by Matthew X. Gomez
photo by arieneforeveryoung
“Come in, come in,” a voice like wind chimes beckoned, drifting through the door with the thin wisps of pungent smoke. “Help us, save us.”
I wandered through the door, still feeling a buzz from drinks earlier consumed. I couldn’t remember if it was four or five pints downed, plus the shot with the bartender.
I passed under a set of wind chimes, and the smoke made me sneeze, and I heard the chiming voices say, “Bless you.” I looked around, but there was no one present.
The shop was dim and cluttered, knick-knacks and tchotchkes of every variety scattered on shelves packed tightly together. T-shirts hung from racks up to the ceiling, books were stacked precariously, and a smorgasbord of marital aids lined my path to the checkout counter.
“Hello?” I called out, not seeing any sign of a proprietor.
Not receiving an answer, and not seeing anyone who might have been calling me, I steadied myself on the counter, pushing against it as I made my way further into the back. This was a bad idea, but the alcohol was making me braver than I had any right to be, and my curiosity was piqued.
The back room was stranger than the main shop. Instead of souvenirs and apparel strategically designed to be as offensive as possible, it was greenhouses and UV lights and orchids. Rows, upon rows of orchids. Orchids in blues and red and pinks and purples. Multi-hued orchids, striped orchids, and orchids that glowed in the weird light.
A little old man was on a step stool, watering the plants from a copper can shaped like a frog, verdigris gathering around its gaping mouth.
“Were you calling me?” I asked.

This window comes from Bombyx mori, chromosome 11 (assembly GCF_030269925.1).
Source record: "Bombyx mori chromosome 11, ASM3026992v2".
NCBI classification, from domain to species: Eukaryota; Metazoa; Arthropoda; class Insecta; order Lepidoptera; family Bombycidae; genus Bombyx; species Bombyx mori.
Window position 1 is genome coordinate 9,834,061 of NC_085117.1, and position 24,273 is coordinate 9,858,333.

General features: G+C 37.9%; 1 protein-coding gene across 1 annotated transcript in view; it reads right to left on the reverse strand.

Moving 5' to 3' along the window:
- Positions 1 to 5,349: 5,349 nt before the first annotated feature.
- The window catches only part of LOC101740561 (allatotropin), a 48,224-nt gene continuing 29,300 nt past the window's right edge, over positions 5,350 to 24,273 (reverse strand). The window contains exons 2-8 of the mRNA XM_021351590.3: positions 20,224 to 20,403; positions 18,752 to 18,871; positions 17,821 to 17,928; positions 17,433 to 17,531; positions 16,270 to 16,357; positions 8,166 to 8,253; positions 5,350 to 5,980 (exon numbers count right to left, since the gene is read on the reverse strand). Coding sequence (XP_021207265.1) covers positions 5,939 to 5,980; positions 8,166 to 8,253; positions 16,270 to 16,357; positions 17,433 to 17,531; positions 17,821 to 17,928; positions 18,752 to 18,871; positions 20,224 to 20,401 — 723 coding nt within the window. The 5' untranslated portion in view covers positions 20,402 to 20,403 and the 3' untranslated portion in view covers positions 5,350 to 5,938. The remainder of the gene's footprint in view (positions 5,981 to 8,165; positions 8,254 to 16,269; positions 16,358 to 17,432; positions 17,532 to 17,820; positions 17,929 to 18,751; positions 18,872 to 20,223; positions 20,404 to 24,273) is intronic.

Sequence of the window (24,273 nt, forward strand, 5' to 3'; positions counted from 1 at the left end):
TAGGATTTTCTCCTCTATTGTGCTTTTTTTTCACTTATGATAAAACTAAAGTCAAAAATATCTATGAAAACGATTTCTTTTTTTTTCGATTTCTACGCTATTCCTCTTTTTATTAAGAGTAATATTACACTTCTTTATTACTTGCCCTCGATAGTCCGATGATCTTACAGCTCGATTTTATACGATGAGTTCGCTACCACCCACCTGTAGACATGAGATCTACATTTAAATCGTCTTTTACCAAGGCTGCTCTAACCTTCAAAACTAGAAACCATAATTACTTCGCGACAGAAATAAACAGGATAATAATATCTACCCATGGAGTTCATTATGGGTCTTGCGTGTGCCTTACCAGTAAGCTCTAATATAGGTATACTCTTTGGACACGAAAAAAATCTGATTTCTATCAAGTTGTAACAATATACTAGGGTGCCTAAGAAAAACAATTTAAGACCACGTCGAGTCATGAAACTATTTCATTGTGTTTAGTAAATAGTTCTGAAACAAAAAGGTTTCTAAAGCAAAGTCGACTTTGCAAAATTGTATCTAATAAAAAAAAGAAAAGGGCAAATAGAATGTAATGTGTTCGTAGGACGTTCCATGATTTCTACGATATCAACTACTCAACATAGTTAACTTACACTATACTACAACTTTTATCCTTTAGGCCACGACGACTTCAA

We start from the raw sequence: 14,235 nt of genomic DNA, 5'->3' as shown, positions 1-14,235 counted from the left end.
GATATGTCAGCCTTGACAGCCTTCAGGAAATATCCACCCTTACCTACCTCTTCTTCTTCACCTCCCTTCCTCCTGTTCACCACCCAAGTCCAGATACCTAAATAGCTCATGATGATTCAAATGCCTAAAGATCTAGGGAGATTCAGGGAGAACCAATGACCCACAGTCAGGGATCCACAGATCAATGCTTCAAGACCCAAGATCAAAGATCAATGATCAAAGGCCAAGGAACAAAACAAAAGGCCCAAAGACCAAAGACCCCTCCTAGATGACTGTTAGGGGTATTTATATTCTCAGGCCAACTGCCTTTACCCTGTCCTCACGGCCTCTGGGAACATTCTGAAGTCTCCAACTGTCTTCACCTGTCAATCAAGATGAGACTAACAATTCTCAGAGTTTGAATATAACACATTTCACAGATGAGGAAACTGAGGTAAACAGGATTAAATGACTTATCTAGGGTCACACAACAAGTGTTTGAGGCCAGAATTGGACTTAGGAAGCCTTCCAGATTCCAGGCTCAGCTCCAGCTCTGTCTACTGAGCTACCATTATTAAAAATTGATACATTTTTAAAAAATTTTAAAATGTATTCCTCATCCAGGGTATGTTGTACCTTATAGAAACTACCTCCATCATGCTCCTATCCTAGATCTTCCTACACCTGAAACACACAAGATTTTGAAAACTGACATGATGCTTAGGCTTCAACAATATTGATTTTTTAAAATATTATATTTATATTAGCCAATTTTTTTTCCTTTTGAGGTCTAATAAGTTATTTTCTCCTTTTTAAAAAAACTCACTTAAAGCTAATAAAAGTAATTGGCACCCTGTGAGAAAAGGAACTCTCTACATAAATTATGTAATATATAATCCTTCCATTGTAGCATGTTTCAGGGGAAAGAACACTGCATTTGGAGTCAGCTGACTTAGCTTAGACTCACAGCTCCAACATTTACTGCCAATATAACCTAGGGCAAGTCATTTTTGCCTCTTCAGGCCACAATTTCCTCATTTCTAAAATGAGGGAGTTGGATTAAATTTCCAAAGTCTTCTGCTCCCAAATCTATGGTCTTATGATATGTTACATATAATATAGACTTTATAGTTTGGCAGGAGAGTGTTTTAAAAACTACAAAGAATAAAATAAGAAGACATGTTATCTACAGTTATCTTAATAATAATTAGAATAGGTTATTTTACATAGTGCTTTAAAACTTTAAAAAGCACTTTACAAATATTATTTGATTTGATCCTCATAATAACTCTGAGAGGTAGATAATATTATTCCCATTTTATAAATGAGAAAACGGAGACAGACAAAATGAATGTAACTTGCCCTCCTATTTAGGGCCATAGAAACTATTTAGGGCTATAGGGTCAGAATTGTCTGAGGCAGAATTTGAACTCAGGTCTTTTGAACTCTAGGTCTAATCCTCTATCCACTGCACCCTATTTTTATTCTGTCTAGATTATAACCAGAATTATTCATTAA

“Not likely,” the little man laughed, climbing down from the stool. He peered up at me through glasses the thickness of Coke bottles. They made his eyes look as big as saucers. “Why? Were you listening? Were you waiting to come in?”
I stared at him, rubbed my bleary eyes. “I was on my way home. I heard someone calling. Are you by yourself?”
The man smiled, his eyes crinkling. “Just me and my thoughts,” he said. “I have wind-chimes out front that people often claim to hear speaking, but they only make noise I’m afraid.”
“What kind of shop is this anyway?” I asked, curiosity piqued
“Why, a curio shop,” the old man said. As he pushed past me, I swore I saw the frog wink at me.
I shook my head. “But you sell flowers?”
“Why not?” he replied, hefting the can onto the shop counter next to a register that wouldn’t have looked out of place in 1935. “I sell curiosities. Those orchids are curious, though not the most curious thing I sell.” He settled himself on the stool, took off his glasses, polished them on a handkerchief produced from a shirt pocket, put them back on his face, and stared at me. “What can I do you for?”
“Look here, old man-“
“My name is Dylan. It’s Welsh.”
“Fine, Dylan, whatever. I don’t know why I came in here. I’m on my way home from the bar when this voice starts calling to me-“
“From in the shop?”
“Yeah from inside the shop. Maybe I was hearing things. Your wind-chimes maybe. Will you stop interrupting me?”
“My apologies. Do continue.”
“Anyway, this voice was calling me, and I thought it was someone inside the shop. I think they wanted me to help them.”